My sister and I got together for a rare lunch recently and she asked a question that came to mind when I read about the rise in teen pregnancy in Montgomery County.

She wondered if I had talked "frankly and fully" about sex to my daughter, who is 16. The she added -- almost as if embarrassed - "You know we weren't told anything."

This appeal for openness on behalf of a favorite niece was a jolting reminder of the puritanical upbringing middle-class black girls received a generation ago.

It was a result of the general repressiveness of the era. But the puritanical attitudes were also transmitted by many black mothers, out to battle the stereotype that "all black girls are loose."

The black poet Toni Morrison captured this in a poem called "Mobile Respectability." She wrote, "They learn . . . the careful development of thrift patience, high morals and good manners. In short, how to get rid of the funkiness of passion, the funkiness of nature, the funkiness of the wide range of human emotions."

But things haven't changed enough since then. Despite more liberal attitudes about sex, most parents are as tongue-tied as ever about it. And that's particularly ironic for black parents since black women are the most likely teens to get pregnant.

A teen-age mother in Far Northeast recently told me that she "did not know anything about birth control" before her child's birth a year ago.

"I think somebody should have told me something," she said angrily. "I didn't want a baby. But I didn't want an abortion either."

Now her grandparents -- who were either unable or unwilling to talk to her about birth control -- are raising their grandchild and great-grandchild almost as siblings.

The high teen-age pregnancy rate flies in the face of a black society that tends to be more conservative in its personal and moral values (though not its politics) than the white society. (One local survey, for example, found that when it comes to religion and pornography, blacks think religion is more important than whites do and they feel more strongly than whites that pornography should be banned.)

This contradiction argues for more study, say the social scientists, who already know that racial and sexual discrimination and cultural poverty contribute to the high black fertility rate. So, far the first time, a number of experts around the country are probing the "why" of the black teen birthrate.

One factor is a continued wariness about birth control, which some blacks still view as an attempt by the white society to limit their numbers.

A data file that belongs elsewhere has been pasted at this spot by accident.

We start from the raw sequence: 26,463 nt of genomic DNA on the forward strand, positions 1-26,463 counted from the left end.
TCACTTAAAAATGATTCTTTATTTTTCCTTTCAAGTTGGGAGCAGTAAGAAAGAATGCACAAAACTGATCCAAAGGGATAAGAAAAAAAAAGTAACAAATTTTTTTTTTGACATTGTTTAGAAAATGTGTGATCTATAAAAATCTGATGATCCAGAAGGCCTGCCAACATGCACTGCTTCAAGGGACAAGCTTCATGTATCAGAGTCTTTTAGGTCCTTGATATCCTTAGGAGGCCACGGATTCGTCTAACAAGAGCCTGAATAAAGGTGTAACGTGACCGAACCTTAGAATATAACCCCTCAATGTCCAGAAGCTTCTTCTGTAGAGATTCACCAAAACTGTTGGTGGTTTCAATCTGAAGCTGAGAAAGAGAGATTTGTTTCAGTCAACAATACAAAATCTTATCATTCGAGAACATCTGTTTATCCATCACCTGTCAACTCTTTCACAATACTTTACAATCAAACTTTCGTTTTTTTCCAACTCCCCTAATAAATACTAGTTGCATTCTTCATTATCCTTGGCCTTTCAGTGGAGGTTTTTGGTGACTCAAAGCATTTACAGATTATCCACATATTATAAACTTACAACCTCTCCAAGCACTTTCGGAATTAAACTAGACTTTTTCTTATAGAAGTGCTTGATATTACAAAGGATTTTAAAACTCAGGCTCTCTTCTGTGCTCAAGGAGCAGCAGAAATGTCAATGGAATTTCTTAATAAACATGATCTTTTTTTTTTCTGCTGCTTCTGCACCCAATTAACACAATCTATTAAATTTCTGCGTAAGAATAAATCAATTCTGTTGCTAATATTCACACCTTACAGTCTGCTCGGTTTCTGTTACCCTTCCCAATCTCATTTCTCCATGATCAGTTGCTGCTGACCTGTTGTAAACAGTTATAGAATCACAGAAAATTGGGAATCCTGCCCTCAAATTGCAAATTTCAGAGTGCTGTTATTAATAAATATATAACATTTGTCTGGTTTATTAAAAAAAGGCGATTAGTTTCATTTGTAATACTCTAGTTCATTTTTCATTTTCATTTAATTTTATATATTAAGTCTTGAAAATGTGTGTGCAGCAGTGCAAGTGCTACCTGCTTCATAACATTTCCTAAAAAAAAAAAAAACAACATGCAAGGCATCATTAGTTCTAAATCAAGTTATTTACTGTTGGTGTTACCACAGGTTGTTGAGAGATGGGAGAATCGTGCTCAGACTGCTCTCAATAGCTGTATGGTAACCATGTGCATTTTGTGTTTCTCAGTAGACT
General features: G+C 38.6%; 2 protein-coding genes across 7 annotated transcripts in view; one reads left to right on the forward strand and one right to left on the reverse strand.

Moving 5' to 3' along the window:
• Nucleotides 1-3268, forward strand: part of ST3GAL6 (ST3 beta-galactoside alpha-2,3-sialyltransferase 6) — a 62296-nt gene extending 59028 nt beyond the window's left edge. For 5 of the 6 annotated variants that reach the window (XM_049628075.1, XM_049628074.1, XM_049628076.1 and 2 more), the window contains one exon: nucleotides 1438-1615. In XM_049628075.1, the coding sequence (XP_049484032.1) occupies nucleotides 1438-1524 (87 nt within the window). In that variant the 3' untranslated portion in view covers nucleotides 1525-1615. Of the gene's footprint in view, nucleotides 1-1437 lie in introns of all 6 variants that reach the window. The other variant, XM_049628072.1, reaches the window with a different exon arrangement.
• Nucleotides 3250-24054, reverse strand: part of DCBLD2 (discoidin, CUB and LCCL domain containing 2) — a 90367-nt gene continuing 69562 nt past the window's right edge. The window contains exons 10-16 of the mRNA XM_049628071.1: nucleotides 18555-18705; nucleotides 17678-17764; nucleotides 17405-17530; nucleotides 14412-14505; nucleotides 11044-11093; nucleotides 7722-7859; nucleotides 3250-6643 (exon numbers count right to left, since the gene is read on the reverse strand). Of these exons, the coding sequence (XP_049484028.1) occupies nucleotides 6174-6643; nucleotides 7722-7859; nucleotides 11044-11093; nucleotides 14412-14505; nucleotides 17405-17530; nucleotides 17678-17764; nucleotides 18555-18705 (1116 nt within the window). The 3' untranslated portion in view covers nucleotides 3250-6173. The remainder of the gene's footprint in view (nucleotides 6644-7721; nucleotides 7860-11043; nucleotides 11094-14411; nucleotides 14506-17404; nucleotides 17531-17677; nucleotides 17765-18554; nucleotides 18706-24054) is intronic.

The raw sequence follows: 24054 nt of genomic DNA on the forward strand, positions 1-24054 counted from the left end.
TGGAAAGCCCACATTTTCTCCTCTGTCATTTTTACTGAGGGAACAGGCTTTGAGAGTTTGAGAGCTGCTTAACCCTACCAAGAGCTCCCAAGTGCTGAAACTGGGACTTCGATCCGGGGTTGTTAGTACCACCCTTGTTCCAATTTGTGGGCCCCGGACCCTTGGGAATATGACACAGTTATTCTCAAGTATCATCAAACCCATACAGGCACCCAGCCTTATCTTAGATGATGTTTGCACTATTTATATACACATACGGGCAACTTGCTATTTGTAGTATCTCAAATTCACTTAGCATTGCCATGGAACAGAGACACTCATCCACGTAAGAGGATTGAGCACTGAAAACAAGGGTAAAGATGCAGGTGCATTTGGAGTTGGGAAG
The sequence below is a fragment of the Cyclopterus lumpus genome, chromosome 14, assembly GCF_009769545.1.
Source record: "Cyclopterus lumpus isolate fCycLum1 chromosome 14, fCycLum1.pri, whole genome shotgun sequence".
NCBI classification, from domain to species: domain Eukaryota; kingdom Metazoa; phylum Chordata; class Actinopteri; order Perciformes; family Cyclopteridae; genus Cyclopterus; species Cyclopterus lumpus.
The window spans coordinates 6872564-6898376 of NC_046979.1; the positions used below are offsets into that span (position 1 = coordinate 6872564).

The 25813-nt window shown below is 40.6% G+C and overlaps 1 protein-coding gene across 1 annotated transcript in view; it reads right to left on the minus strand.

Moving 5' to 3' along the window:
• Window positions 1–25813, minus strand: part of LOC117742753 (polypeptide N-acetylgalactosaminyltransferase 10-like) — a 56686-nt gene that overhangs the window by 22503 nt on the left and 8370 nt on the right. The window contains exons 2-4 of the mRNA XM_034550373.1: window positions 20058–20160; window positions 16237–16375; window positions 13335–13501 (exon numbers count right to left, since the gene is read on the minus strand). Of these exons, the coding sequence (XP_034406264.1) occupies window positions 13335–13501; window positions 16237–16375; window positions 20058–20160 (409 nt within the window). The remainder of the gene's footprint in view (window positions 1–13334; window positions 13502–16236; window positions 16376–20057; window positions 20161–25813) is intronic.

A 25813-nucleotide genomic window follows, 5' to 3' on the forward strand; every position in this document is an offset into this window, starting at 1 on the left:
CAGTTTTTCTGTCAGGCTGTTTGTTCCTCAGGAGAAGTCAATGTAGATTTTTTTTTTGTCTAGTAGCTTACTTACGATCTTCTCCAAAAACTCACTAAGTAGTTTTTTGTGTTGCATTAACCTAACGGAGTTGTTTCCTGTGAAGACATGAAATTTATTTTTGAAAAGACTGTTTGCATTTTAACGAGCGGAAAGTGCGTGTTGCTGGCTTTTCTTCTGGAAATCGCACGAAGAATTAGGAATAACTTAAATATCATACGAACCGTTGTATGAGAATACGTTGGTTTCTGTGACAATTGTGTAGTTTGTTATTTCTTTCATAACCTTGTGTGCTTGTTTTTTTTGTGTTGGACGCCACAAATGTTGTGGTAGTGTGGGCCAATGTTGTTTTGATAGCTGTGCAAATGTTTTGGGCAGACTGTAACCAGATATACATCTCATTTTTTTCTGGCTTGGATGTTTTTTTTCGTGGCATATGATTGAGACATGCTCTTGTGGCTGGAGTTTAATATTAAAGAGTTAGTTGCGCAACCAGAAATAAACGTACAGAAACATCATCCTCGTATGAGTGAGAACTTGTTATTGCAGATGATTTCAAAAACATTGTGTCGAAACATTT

Others complain that professionals are not talking to black teens in their own language.

"Public policy has not been fair in dealing with the problem and what can be done," says June Dobbs Butts, a Washington psychologist and sex therapist. She conducted phone interviews with 10 leading black health professionals, who complained that black professionals were not called on to either plan or administer birth control services to black teen-agers.

In addition, they said that white professionals tend to impose their own values on the black teens they serve.

The National Council of Negro Women and the Department of Labor have just announced a pilot program of "employment models" to help teen mothers get into mainstream jobs.

It may be that the experts will bring greater understanding too late. Butts thinks that today's black family, which has traditionally made it possible for girls to keep their babies, is in trouble -- to often hard-pressed to provide food and shelter, much less emotional guidance, for teen-age parents.

But I evade my sister's question. Have I talked "fully and frankly"?

Truth to tell, sister, a bit of Louisville, Ky., still tinges my new Eastern edges. We've talked fully, but probably not often enough.

I've tried to explain morality to her broadly, as more than sex and spit kisses.

I've encouraged her to arrive at attitudes after carefully sorting ideas, values and experiences and, when she is ready, to develop a healthy, selective sexuality that involves a spiritual sharing.

I've argued against sex for high schoolers, for practical, not narrowly moral, reasons. Most of them aren't mature enough to understand the true meaning of sex are too scared to enjoy it, and run the risk of misadventures that will tarnish more mature sex later on.

And, oh yes, sister, I pray a bit.